Fourteen year old Hirut (Tizita Hagere) is abducted on her way home from school; in keeping with the tradition of her Ethiopian village, this is the customary way for men to find their wives. Young Hirut has other ideas, however, and upon escaping, fatally shoots the man who would be her husband. Hirut’s case opens up archaic traditions to scrutiny, but puts her, and her family’s life in danger.
Difret is based on a true case that changed Ethiopian law in the 1990s, and is powerfully compelling drama, that shows audiences a different side of this African nation.
The performances from the central cast are quiet but compelling. Tizita Hagere as Hirut and Meron Getnet as Hirut’s lawyer Meaza form the emotional heart of the film as they not only struggle against the laws of the country, but also the ancient laws of individual villages and the oppression of women. The two characters are the perfect foils for one another one screen as neither really understands the other – although they come from similar backgrounds – but there is a strong bond of trust between them.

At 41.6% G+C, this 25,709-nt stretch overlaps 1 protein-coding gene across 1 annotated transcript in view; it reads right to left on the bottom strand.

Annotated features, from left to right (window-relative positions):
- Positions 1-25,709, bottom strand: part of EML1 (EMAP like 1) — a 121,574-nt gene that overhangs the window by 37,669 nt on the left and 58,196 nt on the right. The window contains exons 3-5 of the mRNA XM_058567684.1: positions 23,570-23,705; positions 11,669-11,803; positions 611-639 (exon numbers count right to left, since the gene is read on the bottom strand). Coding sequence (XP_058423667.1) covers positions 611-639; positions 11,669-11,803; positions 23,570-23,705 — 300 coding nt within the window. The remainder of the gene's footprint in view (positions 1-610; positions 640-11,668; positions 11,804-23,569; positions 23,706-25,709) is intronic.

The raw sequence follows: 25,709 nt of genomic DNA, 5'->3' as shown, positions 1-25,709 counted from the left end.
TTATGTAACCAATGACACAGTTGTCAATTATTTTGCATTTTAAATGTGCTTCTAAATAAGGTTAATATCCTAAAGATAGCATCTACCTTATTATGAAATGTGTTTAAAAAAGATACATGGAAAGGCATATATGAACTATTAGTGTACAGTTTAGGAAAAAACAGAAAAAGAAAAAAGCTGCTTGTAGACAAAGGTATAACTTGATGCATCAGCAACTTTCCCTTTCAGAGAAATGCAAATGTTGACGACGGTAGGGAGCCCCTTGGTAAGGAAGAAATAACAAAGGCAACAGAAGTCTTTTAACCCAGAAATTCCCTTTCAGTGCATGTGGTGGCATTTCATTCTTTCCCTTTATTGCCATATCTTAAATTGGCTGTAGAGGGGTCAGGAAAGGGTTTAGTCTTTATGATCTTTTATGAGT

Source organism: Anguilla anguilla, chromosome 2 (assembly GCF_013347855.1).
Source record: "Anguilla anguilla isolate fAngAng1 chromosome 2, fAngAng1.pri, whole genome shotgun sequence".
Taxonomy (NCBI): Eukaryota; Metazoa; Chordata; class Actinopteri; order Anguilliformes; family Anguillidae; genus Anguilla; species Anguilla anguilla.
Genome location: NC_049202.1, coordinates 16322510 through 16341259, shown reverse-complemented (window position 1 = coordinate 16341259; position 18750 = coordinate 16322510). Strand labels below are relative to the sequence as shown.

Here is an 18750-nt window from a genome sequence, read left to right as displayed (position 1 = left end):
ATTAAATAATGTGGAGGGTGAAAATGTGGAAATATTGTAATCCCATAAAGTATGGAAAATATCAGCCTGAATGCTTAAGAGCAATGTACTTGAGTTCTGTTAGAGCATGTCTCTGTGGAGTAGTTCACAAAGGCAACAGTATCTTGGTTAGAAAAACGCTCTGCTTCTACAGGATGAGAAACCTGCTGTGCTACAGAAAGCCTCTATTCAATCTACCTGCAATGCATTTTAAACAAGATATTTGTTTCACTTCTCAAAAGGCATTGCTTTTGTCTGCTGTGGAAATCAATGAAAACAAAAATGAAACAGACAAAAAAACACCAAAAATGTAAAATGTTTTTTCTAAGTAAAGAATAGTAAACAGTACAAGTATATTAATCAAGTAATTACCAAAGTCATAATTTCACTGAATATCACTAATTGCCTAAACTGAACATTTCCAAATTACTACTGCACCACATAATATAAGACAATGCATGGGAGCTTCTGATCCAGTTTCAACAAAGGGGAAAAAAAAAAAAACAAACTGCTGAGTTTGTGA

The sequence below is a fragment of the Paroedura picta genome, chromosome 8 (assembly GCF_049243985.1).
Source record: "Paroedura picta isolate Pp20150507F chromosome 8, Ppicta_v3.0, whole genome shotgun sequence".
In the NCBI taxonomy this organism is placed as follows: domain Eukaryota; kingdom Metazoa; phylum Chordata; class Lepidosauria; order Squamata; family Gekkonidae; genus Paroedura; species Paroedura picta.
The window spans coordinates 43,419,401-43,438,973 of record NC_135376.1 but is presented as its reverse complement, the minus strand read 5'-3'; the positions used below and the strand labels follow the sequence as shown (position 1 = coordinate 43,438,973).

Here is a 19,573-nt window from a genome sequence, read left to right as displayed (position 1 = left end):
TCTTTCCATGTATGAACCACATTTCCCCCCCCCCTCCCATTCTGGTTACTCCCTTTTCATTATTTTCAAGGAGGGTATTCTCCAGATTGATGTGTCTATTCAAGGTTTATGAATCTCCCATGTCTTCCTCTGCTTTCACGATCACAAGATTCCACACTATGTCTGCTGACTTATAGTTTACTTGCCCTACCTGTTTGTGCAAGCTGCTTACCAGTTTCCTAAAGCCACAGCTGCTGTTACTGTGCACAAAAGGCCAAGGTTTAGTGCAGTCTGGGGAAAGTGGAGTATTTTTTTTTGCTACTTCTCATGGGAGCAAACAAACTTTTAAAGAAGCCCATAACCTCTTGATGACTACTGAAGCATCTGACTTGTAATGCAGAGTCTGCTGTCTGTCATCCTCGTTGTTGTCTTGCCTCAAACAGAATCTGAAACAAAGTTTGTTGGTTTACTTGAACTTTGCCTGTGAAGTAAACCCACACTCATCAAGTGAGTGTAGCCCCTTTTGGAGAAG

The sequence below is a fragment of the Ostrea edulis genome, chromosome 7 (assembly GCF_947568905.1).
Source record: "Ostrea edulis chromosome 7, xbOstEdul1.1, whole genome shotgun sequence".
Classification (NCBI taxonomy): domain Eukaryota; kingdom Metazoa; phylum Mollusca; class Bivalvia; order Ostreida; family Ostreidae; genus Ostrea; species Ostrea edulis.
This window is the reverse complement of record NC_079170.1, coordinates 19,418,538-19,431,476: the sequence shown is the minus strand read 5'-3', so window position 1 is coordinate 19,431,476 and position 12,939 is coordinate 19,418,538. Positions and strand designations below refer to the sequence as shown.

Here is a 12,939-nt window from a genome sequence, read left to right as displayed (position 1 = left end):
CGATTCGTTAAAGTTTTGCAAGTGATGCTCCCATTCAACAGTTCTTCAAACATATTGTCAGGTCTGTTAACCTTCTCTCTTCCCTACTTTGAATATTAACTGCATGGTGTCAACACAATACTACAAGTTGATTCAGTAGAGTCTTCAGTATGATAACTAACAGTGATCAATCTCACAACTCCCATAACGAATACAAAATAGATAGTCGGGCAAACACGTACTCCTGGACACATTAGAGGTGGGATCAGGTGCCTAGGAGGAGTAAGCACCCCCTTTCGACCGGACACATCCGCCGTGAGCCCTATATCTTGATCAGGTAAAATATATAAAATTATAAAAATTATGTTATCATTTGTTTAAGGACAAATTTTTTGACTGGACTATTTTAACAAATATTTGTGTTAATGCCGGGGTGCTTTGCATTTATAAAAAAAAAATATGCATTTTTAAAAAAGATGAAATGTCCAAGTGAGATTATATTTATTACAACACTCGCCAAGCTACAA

The story, based on the true events of the case, is carefully crafted by writer/director Zeresenay Mehari, keeping the legalese of the case to a minimum, and delicately balancing the lives of people in the city of Addis Ababa and the people who live in the communities in the countryside. There is careful consideration given to the courts created by the village elders, but this in turn, is contrasted with the modern laws of Ethiopia, where women struggled to gain the same rights as men.
Zeresenay Mehari directs with care, allowing the human story and that of the defining legal case to merge together. As well as this, Mehari keeps the pacing of the film going, never allowing the quieter scenes to drag down the energy of the film. There are times, however, where action takes place off screen and is barely explained, while focus is given to petty debates and squabbles between the legal team and the police, which does mean the focus of the story is somewhat skewed.
In all, Difret is a fascinating film about archaic traditions and the struggle against them. The central performances are strong, the story compelling and the direction – for the most part – evenly paced.